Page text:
Indoor Planting: If you want to grow coriander indoors, you can start the seeds anytime throughout the year.
Here's how to sow the seeds:
For outdoor planting, sow the seeds directly into the soil. Make shallow furrows about ½ inch (1.3 cm) deep and space the seeds 6-8 inches (15-20 cm) apart.
For indoor planting, fill a pot or container with well-draining potting soil. Sprinkle the coriander seeds evenly across the soil surface and lightly press them into the soil, but do not cover them completely.
Watering: After sowing the seeds, water the soil gently to keep it evenly moist. Avoid overwatering, as coriander seeds may rot in waterlogged soil. Maintain moisture by watering whenever the top inch (2.5 cm) of soil feels dry.
Sunlight and Temperature: Coriander prefers full sun to partial shade. Place the planting area or indoor pots in a location that receives at least 6 hours of sunlight per day. In hot climates, some afternoon shade can help prevent the plant from bolting (prematurely going to seed).
Thinning and Transplanting: Once the coriander seedlings emerge and reach a height of 2-3 inches (5-7.5 cm), thin them out to provide enough space for each plant to grow. Space the seedlings 4-6 inches (10-15 cm) apart.
Watering: Continue to water the coriander plants regularly, keeping the soil consistently moist but not waterlogged.
Fertilization: Coriander generally doesn't require heavy fertilization. However, you can apply a balanced organic fertilizer once or twice during the growing season to promote healthy growth.
Mulching: Applying a layer of organic mulch around the plants can help conserve moisture and suppress weed growth.
Pests and Diseases: Coriander is relatively resistant to pests and diseases. However, watch out for aphids, caterpillars, and fungal diseases. Treat any issues promptly with appropriate organic pest control methods.
Harvesting: Coriander leaves can be harvested once the plant reaches a height of 6-8 inches (15-20 cm). To harvest, snip off the outer leaves just above the soil level. Regular harvesting will encourage the plant to produce more leaves. Coriander seeds can be harvested once the plant has flowered and the seeds turn brown and dry. Cut the seed heads when they are fully dry and place them in a paper bag. Allow the seed heads to dry further, and then rub them to release the seeds.
By following these steps, you can successfully grow coriander from seeds and enjoy the fresh flavor of this versatile herb in your culinary endeavors.
Coriander is a versatile herb that can be used in various ways to add flavor and aroma to dishes. Here are some common ways to use coriander:
Fresh Leaves: The fresh leaves of coriander, also known as cilantro, have a distinct flavor and are commonly used as a garnish or ingredient in many dishes. Here are a few ways to use fresh coriander leaves:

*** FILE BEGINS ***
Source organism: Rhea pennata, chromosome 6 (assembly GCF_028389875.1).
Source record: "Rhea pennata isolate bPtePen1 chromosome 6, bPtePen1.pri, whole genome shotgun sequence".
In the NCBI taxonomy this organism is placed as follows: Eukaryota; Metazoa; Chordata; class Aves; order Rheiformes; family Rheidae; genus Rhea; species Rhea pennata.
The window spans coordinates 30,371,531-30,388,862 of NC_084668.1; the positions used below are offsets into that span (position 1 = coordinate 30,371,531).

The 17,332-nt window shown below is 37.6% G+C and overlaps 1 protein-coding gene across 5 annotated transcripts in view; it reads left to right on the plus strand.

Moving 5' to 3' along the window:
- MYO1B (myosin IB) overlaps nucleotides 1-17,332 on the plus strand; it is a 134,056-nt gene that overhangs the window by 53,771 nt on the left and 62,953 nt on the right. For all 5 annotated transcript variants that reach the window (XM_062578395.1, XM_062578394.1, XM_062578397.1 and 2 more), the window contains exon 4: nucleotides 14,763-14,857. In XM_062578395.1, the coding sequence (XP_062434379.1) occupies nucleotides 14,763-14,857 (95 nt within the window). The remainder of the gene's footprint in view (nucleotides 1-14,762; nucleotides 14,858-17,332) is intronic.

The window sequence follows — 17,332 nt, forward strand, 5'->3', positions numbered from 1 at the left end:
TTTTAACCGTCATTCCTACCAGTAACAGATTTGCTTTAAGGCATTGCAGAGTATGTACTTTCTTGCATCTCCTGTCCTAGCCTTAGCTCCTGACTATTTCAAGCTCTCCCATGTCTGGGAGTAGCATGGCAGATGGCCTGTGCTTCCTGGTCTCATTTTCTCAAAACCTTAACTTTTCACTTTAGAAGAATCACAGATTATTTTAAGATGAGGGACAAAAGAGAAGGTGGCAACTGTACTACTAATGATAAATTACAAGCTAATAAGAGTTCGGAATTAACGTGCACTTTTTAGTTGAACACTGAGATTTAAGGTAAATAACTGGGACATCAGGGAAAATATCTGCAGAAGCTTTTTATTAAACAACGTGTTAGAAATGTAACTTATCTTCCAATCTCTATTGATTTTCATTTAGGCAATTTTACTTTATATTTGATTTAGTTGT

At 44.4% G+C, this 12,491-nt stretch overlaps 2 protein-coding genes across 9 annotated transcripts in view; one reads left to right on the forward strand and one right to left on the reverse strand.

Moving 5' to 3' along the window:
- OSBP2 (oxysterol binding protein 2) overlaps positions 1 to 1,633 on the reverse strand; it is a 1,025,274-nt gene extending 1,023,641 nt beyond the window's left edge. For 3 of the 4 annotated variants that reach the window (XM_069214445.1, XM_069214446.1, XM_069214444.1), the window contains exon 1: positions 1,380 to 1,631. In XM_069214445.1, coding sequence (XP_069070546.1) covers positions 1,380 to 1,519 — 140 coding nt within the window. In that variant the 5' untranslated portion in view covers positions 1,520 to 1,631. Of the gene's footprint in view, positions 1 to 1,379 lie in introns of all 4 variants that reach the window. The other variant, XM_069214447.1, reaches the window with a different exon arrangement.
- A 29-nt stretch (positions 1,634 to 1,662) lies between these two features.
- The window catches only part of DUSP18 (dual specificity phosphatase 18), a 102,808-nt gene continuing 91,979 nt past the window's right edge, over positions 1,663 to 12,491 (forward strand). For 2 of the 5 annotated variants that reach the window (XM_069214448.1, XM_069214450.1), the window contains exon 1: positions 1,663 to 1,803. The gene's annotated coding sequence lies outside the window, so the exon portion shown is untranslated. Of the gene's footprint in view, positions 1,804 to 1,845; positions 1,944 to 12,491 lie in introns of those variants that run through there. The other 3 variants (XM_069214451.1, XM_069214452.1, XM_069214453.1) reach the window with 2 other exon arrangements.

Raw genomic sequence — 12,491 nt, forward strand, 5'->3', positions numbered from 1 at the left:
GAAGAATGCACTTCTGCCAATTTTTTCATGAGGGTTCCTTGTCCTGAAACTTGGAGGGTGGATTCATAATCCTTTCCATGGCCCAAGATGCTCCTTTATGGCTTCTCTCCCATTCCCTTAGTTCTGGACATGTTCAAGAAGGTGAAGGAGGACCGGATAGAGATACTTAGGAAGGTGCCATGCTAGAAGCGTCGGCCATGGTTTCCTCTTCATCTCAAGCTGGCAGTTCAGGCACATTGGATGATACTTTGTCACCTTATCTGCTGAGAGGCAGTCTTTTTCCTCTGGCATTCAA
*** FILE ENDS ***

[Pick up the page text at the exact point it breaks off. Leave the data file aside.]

Garnish: Sprinkle freshly chopped coriander leaves over soups, stews, curries, salads, and salsas to add a fresh and vibrant touch.
Salsa and Chutney: Blend coriander leaves with other ingredients like lime juice, garlic, chili peppers, and onions to create flavorful salsas or chutneys.
Seeds and Ground Powder: Coriander seeds are widely used as a spice and can be used whole or ground. Here are some ways to use coriander seeds:
Spice Blends: Ground coriander seeds are a common ingredient in spice blends such as curry powder, garam masala, and berbere spice mix. They add warmth and depth of flavor to these blends.
Cooking: Add whole or ground coriander seeds to curries, soups, stews, marinades, and sauces to infuse them with a subtle nutty and citrusy flavor.
Roasting: Toast whole coriander seeds in a dry skillet until fragrant and lightly browned. Crush them or grind them into a powder to use as a seasoning for roasted vegetables, meats, or to sprinkle over dishes.
Flavor Combinations: Coriander pairs well with many other herbs and spices, enhancing the overall flavor of a dish. Some popular flavor combinations include:
Coriander and Cumin: The combination of coriander and cumin is commonly used in Indian, Mexican, and Middle Eastern cuisines. It adds a warm and earthy flavor to dishes.
Coriander and Lime: The fresh citrusy flavor of coriander complements the tangy taste of lime. They work well together in marinades, dressings, and seafood dishes.
Coriander and Chili: Coriander can add balance and depth to spicy dishes when combined with chili peppers or chili powder.
Pickling: Coriander seeds can be used in pickling brines to add flavor and aroma to pickled vegetables, such as cucumbers or onions.
Baking: Ground coriander seeds can be used in baking to add a subtle aromatic note to bread, cakes, cookies, and pastries.
When using coriander, keep in mind that the taste can vary from person to person. Some people enjoy the fresh, citrusy flavor of coriander leaves, while others may find it to have a soapy taste. If you're unsure, start by using a small amount and adjust to your preference.
Coriander is a versatile herb that can elevate the flavors of a wide range of dishes. Experiment with different combinations and techniques to discover how coriander can enhance your culinary creations.